Construction companies wanting to retain high-performing employees must look into helping their staff develop professionally.

Speaking to Construction Week, Marcus Taylor offers this advice, noting that the benefits of implementing in-house training programmes go beyond cutting recruitments costs and the time it takes to get new employees up to speed on company and industry standards and policies.

“It [results in] significant loyalty from the team, which is a difficult goal to achieve,” he explains. “Some of the hardest candidates to attract are those who have developed within a company, year after year.”

According to the managing partner of Taylor Sterling Associates (TSA), a consultancy firm that specialises in engineering and construction recruitment, putting together sufficient manpower to meet project requirements is a hurdle that many contractors in the Middle East are facing at the moment.

He elaborates: “As much as we are hearing that projects and schedules are on track, they simply aren’t, causing a lack of workforce planning. This, coupled with the ongoing battle with costs, is going to [result in] a lot of guesswork, where companies load one position with an increasing number of responsibilities.”

Remarking that the problem is not limited to the difficulty in quickly mobilising a large workforce, he continues: “The talent pool of semi-skilled [workers] is running dry. The good news is that there are a few companies out there investing in overseas training facilities for their needs – a very shrewd move, in my view.”

Other than investing in training facilities, Taylor suggests companies work on improving their reputation in the industry in order to attract top talent. “Build a profile and use [the] media to tell your story. Not everybody wants to join a big company, but [everybody] wants to join a team of forward-thinking professionals. Talk to a public relations (PR) firm and come up with your story. It’s not too expensive, and is very effective.”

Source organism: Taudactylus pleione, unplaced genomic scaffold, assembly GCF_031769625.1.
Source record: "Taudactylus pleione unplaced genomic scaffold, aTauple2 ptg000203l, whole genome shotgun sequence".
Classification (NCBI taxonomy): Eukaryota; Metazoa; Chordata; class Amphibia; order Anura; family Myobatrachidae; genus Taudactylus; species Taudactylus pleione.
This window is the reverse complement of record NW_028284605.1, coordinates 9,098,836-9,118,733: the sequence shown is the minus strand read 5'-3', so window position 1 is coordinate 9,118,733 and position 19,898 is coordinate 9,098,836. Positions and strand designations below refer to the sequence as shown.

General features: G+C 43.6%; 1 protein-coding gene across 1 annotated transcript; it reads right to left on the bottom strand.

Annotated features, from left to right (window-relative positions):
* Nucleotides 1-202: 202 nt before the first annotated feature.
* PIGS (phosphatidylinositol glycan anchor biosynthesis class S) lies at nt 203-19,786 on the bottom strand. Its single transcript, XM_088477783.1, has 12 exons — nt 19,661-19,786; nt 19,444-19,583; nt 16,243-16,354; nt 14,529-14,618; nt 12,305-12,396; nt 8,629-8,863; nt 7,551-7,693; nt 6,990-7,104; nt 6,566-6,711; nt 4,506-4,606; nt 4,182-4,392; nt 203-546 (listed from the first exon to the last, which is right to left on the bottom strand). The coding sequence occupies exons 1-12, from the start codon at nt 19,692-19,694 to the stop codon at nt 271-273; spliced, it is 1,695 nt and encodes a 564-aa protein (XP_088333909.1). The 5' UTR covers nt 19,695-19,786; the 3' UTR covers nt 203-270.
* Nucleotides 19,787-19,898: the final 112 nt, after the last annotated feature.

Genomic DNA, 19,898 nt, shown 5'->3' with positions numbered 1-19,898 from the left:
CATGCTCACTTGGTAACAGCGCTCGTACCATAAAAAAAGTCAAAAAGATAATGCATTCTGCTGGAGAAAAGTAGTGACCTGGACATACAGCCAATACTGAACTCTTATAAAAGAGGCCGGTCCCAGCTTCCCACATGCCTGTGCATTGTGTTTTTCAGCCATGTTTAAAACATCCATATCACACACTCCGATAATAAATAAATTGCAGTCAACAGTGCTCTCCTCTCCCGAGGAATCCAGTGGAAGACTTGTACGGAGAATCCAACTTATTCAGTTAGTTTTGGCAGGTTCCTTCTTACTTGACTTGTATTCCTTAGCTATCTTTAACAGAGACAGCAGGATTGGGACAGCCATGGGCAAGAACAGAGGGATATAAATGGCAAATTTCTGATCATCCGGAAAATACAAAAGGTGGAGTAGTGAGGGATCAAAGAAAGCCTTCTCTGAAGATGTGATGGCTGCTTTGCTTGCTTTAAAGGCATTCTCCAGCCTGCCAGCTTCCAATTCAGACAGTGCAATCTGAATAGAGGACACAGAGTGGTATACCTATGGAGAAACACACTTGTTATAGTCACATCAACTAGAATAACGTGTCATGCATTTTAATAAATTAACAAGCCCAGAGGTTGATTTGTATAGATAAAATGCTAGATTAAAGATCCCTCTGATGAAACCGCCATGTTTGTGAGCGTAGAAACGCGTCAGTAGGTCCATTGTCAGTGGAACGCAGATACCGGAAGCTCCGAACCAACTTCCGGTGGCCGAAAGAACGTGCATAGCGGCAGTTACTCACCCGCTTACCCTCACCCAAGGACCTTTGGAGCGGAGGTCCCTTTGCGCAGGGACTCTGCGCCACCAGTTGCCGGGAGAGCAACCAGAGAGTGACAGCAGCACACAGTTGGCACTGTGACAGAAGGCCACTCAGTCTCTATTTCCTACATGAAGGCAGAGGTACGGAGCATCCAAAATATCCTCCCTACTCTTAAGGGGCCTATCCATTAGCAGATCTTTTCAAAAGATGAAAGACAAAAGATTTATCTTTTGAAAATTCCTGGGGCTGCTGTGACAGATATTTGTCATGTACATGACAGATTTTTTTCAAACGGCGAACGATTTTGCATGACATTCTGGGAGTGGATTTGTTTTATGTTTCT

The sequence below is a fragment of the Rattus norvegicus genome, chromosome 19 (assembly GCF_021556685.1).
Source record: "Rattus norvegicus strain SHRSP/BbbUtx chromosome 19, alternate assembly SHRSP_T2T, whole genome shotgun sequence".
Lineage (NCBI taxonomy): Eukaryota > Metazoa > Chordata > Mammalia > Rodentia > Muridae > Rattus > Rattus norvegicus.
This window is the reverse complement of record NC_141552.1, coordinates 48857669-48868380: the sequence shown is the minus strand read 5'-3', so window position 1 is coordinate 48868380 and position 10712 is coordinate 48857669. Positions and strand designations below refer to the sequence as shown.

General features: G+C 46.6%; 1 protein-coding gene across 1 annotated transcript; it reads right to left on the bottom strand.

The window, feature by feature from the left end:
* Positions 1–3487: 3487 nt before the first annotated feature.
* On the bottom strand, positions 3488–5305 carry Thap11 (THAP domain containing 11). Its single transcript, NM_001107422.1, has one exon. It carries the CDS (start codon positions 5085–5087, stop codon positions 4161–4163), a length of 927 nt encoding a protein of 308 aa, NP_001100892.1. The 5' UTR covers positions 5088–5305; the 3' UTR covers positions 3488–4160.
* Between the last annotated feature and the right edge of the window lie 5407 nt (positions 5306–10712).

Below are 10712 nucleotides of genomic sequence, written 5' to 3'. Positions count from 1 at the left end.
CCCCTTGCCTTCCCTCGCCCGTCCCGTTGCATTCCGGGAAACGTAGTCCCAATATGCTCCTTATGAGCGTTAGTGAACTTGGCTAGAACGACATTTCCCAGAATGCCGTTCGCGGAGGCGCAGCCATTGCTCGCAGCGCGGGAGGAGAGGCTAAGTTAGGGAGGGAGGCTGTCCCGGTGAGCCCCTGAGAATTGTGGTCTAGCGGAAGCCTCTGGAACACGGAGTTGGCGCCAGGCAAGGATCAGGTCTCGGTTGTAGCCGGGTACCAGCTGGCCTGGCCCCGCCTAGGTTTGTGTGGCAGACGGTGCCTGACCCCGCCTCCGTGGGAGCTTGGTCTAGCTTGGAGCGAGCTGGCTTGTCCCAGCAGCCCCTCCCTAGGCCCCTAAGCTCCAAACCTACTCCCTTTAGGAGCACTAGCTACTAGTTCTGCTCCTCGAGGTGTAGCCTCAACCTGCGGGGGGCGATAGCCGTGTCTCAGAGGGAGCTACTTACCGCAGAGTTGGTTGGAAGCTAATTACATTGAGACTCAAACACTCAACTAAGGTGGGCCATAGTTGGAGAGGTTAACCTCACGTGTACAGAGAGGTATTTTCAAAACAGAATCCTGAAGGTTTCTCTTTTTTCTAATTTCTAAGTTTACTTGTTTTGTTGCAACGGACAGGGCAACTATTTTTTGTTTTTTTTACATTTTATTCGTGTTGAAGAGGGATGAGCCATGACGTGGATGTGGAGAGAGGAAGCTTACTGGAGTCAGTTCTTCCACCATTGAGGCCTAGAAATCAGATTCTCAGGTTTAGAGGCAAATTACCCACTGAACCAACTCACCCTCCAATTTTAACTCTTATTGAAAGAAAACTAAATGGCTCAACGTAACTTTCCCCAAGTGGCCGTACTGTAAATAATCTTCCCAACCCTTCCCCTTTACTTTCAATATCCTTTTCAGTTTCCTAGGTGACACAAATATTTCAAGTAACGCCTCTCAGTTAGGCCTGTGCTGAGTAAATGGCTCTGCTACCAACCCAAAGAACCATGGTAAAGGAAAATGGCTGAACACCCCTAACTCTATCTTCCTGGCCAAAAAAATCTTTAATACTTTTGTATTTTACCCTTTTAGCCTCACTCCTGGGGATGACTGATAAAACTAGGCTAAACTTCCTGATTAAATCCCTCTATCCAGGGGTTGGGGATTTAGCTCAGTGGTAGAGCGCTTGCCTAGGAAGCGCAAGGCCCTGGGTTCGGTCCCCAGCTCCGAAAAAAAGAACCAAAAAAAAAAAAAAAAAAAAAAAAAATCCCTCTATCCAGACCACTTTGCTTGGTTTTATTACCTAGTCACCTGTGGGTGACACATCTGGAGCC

Turning his attention to the topic of industry trends in hiring and training activities, TSA’s managing partner notes that 2017 was primarily defined by a move towards recruitment partnerships, with companies “passing workforce planning to specialists rather than [...] generalists”.

“We are hoping to see recruitment partnerships develop, so projects won’t be stalled by shortages in headcount and skillset requirements,” he says.

According to Emma Seymour, human resources (HR) director for construction at Al Naboodah Group Enterprises (ANGE), the Middle East saw a number of trends in recruitment and training emerge last year – the same trends she’s expecting to observe this year. Citing artificial intelligence (AI) as an example, she tells Construction Week: “A big priority for HR is figuring out how to re-organise teams and processes to make the best use of new AI technology.”

Construction companies, she continues, are also leveraging digital platforms, and investing more into not just their people but also their brand and culture.

“The greater trend in business is the shift to service-focussed, customer-centric solutions, requiring ‘always on’ digital business models,” she explains. “This results in a flatter organisation with more dynamic roles, which means more people need to be reskilled.

“[Moreover,] HR has to deliver a compelling response to the demands of the modern employee. Company growth goes hand-in-hand with employee growth, and companies need to answer to the needs of employees at all levels to stay competitive.”